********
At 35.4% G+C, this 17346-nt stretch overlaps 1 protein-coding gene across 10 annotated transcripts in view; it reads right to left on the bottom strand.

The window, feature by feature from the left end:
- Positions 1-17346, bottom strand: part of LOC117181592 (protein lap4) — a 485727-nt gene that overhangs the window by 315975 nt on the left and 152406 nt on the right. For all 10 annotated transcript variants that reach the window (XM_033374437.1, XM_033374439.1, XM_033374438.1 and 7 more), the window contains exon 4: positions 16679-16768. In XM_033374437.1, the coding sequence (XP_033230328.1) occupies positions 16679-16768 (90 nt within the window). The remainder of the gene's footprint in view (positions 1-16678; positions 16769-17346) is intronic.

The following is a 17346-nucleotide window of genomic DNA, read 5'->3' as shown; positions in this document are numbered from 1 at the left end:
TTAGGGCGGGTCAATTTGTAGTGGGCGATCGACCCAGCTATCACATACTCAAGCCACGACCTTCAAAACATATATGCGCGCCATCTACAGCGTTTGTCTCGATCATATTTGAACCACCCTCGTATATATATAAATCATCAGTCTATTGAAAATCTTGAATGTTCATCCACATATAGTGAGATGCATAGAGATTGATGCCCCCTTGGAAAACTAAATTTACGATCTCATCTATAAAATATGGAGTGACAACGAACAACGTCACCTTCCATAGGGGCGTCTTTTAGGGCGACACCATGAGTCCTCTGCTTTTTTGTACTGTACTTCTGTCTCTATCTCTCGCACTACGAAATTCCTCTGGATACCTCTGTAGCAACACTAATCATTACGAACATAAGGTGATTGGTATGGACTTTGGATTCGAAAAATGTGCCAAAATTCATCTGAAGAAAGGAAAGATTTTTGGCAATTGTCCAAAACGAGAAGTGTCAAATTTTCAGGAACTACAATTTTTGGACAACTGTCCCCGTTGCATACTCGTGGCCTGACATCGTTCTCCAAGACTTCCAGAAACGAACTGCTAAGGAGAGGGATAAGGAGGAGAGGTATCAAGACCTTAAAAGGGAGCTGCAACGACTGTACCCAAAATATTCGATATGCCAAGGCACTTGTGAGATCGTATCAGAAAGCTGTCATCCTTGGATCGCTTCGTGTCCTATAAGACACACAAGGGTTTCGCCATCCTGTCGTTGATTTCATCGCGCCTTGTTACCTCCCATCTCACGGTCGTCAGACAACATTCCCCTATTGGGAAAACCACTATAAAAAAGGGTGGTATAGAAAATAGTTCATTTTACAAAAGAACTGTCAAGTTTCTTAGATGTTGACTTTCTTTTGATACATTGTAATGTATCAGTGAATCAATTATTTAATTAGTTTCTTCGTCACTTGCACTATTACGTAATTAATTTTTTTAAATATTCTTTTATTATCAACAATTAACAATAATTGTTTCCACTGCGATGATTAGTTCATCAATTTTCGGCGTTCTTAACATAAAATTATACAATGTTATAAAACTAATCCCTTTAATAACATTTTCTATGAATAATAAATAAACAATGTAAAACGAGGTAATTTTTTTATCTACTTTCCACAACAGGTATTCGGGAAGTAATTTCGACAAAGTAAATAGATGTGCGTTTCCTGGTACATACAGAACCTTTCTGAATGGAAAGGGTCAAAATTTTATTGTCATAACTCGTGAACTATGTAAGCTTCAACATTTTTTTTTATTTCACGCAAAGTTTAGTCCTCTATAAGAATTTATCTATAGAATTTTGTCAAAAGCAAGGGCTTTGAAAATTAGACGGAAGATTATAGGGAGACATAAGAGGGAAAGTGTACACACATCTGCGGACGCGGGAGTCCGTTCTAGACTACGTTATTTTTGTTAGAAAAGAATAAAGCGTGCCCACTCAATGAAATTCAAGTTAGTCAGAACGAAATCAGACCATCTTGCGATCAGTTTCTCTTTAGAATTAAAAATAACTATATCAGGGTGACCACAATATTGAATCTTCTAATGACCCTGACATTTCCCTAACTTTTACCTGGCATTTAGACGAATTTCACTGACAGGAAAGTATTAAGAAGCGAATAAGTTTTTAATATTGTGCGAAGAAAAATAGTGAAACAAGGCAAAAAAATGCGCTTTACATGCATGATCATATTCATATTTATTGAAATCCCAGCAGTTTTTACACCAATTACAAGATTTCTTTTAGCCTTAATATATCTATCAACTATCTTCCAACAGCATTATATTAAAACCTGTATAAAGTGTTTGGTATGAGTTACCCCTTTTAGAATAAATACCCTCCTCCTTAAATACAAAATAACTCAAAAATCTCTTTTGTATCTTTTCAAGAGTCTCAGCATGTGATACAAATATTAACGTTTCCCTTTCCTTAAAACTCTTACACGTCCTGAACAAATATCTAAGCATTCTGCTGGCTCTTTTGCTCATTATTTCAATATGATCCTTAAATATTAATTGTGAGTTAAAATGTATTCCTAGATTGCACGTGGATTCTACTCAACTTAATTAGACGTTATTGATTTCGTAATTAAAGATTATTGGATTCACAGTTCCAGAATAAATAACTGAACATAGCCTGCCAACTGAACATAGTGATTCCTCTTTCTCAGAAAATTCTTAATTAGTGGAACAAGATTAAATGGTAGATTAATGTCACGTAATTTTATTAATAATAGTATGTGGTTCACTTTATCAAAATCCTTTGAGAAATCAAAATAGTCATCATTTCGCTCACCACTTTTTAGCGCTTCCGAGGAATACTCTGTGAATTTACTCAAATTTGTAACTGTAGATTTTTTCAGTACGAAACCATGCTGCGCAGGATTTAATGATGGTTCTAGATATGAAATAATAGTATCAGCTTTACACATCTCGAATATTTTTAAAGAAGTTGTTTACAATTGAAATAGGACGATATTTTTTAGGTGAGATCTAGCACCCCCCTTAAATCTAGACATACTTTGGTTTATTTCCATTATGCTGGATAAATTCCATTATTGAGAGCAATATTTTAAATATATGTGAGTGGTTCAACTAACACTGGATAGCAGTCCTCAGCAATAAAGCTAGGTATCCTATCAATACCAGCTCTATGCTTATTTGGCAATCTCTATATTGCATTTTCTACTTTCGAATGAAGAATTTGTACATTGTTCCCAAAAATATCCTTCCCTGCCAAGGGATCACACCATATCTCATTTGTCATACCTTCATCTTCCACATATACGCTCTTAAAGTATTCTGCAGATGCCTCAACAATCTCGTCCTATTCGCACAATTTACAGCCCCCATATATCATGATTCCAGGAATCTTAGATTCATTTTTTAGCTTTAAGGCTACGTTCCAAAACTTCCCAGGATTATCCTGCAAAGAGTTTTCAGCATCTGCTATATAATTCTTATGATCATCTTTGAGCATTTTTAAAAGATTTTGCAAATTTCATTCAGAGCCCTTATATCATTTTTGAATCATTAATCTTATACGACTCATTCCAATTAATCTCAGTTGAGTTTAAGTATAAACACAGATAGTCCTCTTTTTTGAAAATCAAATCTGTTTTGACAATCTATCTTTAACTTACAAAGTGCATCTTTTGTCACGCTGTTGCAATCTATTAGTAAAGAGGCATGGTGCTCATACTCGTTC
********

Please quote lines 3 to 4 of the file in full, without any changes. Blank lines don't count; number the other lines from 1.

- Positions 1-17346, bottom strand: part of LOC117181592 (protein lap4) — a 485727-nt gene that overhangs the window by 315975 nt on the left and 152406 nt on the right. For all 10 annotated transcript variants that reach the window (XM_033374437.1, XM_033374439.1, XM_033374438.1 and 7 more), the window contains exon 4: positions 16679-16768. In XM_033374437.1, the coding sequence (XP_033230328.1) occupies positions 16679-16768 (90 nt within the window). The remainder of the gene's footprint in view (positions 1-16678; positions 16769-17346) is intronic.

The following is a 17346-nucleotide window of genomic DNA, read 5'->3' as shown; positions in this document are numbered from 1 at the left end: